by R N Bhaskar/ DNA Money
It may be, for now. But unless economic reforms are pushed seriously, the bulls could be out of breath once again
Optimists have begun to look expectantly at the stock market indices once again. They believe that – sooner than later – the bull-run will resume. It possibly will within a few months; but the big question is, whether it can be sustained. And there are strong indications that storm clouds lie not far ahead. Take the first table. One thing that amazes anyone about India is that while 21% of its GDP comes from exports, its share of world exports is a meagre 1.8%. When it comes to manufactured products, India’s share in the world market drops to just 0.8% compared to China’s 7.2%
Evidently, if India needs to make its mark in the world export market, it will need to export more, and also make its GDP expand much further. This will require domestic consumption to increase rapidly; and that will require more purchasing power. This can only come from more jobs. For this it will need more qualified people, more educated persons to man its factories, and more value-added from agriculture. And that is where the key reform packages of India appear to be missing – allowing flexible policies in creating and moving jobs on the one hand, and corporate inputs in agriculture on the other. Without them, new investments in manufacturing will take longer to materialise; slowing down job formation, and hence purchasing power. Domestic GDP is likely to grow slower. And it will need a great deal more money and skills going into education, failing which India could find itself in a growth trap; where opportunities beckon its entrepreneurs, but the staff required to deliver on the orders may just not be available.
There is another reason why educating India’s teeming millions will become critically important. Agriculture accounts for a significantly higher share of GDP for India than for many other countries. India’s agriculture contributes as much as 21% to its GDP, which is significantly higher compared to others. On the other hand, the contribution of industry to India’s GDP is one of the lowest. While it is true that the contribution of services has swelled considerably, large-scale employment and economic growth can only come from employment in the industry segment – particularly small and medium enterprises.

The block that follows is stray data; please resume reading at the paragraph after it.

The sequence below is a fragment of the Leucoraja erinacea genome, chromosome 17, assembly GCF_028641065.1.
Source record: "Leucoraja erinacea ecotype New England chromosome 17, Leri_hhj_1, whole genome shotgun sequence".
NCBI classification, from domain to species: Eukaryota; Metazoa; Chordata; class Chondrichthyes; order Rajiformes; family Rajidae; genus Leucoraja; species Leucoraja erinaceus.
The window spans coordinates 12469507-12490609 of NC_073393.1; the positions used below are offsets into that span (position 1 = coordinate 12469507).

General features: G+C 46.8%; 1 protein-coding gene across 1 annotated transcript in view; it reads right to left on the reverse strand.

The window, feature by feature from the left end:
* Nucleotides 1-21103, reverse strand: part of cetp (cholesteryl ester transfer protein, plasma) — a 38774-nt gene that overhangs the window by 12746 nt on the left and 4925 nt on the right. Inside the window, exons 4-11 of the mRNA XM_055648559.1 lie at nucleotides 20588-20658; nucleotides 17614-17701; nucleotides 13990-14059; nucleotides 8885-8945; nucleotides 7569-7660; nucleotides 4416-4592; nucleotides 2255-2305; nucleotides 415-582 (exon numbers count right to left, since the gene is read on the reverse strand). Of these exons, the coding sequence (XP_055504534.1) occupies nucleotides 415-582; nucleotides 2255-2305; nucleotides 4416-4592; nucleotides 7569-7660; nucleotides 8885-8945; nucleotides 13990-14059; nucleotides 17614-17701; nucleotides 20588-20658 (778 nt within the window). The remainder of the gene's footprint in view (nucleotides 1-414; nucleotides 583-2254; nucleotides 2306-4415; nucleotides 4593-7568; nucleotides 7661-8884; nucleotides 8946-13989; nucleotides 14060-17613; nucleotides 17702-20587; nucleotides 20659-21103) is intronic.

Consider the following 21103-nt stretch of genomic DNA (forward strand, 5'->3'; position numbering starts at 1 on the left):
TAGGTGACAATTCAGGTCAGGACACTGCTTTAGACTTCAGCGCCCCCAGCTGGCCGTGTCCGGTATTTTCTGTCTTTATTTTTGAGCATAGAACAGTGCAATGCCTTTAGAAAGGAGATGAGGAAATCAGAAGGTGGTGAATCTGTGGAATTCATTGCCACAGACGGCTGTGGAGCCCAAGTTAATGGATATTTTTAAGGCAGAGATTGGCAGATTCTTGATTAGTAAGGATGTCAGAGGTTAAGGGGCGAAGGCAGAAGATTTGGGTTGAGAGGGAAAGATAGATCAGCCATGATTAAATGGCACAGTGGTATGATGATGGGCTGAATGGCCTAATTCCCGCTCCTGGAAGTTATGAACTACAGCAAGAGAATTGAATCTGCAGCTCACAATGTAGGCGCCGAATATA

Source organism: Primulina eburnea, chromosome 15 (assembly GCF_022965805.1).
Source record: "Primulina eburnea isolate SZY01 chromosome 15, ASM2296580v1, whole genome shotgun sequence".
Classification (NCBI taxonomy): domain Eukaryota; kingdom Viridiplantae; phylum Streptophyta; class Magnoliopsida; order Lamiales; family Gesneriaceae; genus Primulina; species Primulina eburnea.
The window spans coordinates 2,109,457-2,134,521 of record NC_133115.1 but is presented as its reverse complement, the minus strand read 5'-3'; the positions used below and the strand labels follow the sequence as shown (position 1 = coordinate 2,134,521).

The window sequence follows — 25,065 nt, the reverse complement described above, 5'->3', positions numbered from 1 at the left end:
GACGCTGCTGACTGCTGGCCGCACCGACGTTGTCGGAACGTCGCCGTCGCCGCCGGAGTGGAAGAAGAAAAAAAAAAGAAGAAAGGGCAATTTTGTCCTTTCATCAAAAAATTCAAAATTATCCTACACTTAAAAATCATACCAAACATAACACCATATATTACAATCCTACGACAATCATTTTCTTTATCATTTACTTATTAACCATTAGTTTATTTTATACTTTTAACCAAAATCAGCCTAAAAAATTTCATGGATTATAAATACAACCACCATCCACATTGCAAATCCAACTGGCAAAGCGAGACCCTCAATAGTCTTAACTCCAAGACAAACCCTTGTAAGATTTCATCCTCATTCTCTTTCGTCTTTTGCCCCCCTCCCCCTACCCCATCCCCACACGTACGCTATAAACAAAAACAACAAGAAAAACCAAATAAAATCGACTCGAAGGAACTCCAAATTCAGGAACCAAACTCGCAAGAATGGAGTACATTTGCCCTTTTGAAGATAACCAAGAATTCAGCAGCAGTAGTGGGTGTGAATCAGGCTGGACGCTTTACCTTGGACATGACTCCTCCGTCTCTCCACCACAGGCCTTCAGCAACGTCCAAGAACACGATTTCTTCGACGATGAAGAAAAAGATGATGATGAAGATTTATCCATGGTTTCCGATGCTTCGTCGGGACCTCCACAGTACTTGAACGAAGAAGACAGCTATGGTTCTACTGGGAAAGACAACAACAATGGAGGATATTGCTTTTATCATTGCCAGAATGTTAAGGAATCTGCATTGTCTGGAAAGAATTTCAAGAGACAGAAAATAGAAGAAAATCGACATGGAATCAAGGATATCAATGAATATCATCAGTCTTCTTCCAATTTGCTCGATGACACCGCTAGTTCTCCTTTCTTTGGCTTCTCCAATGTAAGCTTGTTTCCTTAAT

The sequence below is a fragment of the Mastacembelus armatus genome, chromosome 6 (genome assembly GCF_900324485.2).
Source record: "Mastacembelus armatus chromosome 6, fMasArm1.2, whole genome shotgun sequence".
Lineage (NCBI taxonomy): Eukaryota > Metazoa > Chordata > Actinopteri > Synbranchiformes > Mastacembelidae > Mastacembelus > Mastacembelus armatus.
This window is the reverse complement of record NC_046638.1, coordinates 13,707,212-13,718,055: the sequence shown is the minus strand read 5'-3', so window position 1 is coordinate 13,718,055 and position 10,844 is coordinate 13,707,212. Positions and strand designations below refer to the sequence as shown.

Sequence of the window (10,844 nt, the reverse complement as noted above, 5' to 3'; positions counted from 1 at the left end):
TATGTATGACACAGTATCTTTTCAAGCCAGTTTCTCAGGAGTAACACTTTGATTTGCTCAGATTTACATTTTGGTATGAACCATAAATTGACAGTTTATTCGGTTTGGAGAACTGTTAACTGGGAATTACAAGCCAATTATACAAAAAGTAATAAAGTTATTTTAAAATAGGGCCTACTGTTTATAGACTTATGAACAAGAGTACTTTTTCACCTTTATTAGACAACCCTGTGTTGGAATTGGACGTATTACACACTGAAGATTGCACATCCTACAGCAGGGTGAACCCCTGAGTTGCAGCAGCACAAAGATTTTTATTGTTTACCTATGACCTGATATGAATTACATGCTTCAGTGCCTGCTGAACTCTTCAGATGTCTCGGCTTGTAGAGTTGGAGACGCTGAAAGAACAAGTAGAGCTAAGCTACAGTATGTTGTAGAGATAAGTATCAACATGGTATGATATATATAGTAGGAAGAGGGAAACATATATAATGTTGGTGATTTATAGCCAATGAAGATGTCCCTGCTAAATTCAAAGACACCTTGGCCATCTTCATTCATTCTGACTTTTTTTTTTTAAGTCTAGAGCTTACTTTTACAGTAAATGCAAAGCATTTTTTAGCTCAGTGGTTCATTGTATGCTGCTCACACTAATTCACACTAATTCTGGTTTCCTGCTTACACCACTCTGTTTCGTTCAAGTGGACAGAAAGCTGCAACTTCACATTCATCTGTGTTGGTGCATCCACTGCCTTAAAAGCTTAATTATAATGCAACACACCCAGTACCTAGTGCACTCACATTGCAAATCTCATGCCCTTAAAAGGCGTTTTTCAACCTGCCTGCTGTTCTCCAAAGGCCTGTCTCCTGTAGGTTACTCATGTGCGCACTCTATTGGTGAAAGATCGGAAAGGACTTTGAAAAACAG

But, to make this meaningful, investors will have to find (a) skilled employees, (b) flexible labour laws and (c) easy movement of goods across India and also in and out of India. The pre-condition for making this transition take place will be more and speedy reforms in education and labour, laws relating to the starting and stopping of factories, and the movement of goods across the country. If these reforms don’t take place soon, foreign investors may soon decide to look elsewhere, leaving the stock market bull a bit out of breath once again.
(The author is a former journalist, currently working with a company engaged in Interactive Distance Learning and can be contacted at email@example.com)